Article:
According to a recent National Law Review Article, “[u]ntil courts have dealt more with the price gouging provisions of the DPA and defined some of the key terms, state law may provide the closest analogue to shed light on unanswered DPA questions. While ‘excess’ may not be defined, existing state laws provide for price increases between 10% and 30%, and this range provides a reasonable starting point for any pricing decisions.”  

The article also highlights best practices for confronting DPA compliance in the current environment, including “determining whether your goods or services are covered, making sure to track and document pricing and cost information as well reasons for any price movements, and making efforts to ensure that prices do not exceed any conservative benchmarks.”

It is clear that the DPA is broad in its enforcement reach. In addition to going after the primary alleged actor, the DPA reaches others associated with assisting the primary actor. The DPA prohibits any person from:

  • “solicit[ing], influenc[ing] or permit[ting] another person to perform any act prohibited by . . . the Defense Production Act;
  • conspire[ing] or act[ing] in concert with any other person to perform any act prohibited by . . . the Defense Production Act; or
  • deliver[ing] any item if the person knows or has reason to believe that the item will be accepted, redelivered, held, or used in violation of the Defense Production Act.” 15 CFR § 700.74.

This broad reach could potentially subject an individual assisting a company with the sale of designated scarce or threatened materials in a manner that violates the DPA to the same criminal liability as the seller.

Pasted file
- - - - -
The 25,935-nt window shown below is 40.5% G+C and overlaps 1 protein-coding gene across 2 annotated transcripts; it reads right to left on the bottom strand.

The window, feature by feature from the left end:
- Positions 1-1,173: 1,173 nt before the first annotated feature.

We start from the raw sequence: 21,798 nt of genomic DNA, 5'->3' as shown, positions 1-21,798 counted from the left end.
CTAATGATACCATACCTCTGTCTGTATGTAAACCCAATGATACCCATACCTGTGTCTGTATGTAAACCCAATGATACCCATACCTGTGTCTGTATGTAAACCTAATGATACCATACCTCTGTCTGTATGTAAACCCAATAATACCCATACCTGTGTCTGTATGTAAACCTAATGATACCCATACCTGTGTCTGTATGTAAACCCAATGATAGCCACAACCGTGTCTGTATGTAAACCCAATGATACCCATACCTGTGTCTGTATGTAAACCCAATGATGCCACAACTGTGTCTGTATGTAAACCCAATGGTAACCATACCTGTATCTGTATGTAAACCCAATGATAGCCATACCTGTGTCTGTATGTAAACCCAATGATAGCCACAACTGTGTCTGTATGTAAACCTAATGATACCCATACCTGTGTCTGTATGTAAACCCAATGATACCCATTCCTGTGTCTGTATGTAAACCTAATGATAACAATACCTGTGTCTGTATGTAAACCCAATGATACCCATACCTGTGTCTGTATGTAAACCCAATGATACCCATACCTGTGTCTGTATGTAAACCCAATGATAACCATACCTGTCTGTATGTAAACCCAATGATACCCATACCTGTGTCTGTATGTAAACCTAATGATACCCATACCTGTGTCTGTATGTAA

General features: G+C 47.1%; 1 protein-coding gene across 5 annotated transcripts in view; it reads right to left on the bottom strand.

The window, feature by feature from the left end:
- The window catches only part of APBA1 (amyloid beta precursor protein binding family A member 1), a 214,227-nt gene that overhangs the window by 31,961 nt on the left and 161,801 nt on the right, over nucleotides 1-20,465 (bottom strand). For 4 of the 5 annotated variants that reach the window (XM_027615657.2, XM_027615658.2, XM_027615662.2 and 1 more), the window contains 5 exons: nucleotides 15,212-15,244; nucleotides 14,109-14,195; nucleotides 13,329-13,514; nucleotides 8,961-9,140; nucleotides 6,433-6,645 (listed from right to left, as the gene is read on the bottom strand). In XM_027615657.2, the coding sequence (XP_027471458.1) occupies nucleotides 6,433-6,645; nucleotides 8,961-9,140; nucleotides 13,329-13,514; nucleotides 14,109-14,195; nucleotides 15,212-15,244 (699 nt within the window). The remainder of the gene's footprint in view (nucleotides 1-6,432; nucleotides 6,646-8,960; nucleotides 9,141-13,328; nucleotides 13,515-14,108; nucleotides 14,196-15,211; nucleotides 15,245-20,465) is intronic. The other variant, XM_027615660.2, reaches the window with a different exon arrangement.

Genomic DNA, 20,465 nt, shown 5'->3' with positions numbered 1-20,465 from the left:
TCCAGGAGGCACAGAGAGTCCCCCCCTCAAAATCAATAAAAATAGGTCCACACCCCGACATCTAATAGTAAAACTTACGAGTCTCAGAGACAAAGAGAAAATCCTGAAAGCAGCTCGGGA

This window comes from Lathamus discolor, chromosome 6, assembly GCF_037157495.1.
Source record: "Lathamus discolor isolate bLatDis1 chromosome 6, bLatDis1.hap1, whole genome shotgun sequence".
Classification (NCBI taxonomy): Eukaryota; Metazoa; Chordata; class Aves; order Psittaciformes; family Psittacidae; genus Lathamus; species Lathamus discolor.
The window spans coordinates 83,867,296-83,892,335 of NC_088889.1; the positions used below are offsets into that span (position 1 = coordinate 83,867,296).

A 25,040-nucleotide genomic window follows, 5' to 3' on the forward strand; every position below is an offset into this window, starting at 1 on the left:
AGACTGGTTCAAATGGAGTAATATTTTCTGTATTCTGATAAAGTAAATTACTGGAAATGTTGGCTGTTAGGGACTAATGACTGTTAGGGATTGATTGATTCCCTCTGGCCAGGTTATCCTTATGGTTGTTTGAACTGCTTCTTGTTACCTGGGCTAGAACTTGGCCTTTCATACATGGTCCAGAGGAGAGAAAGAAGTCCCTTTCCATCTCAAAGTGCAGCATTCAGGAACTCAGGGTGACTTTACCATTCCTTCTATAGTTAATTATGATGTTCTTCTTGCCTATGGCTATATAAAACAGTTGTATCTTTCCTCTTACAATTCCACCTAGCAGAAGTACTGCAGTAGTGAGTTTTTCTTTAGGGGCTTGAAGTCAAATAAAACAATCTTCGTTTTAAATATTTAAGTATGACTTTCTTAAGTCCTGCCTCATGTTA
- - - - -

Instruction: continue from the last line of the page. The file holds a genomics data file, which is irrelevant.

Enforcement is Fast and Fierce

The Department of Justice (DOJ) and HHS are actively enforcing the DPA against alleged price gougers during the current pandemic. To enforce the DPA, the DOJ formed a COVID-19 Hoarding and Price Gouging Task Force. The DOJ has already began confiscating medical equipment that has been deemed scarce or threatened. At the end of March, the FBI seized more than half a million PPE supplies from alleged price gougers as part of an enforcement operation. The supplies were then redistributed by HHS to frontline medical workers in New Jersey and New York. 

According to the DOJ, “many such investigations are underway” and “[i]f you are amassing critical medical equipment for the purpose of selling it at exorbitant prices, you can expect a knock at your door.” The DOJ issued a stern warning that “Our FBI agents and other law enforcement agencies are tracking down every tip and lead they get, and are devoting massive federal resources to this effort. All individuals and companies hoarding any of these critical supplies, or selling them at well above market prices, are hereby warned they should turn them over to local authorities or the federal government now or risk prompt seizure by the federal government.”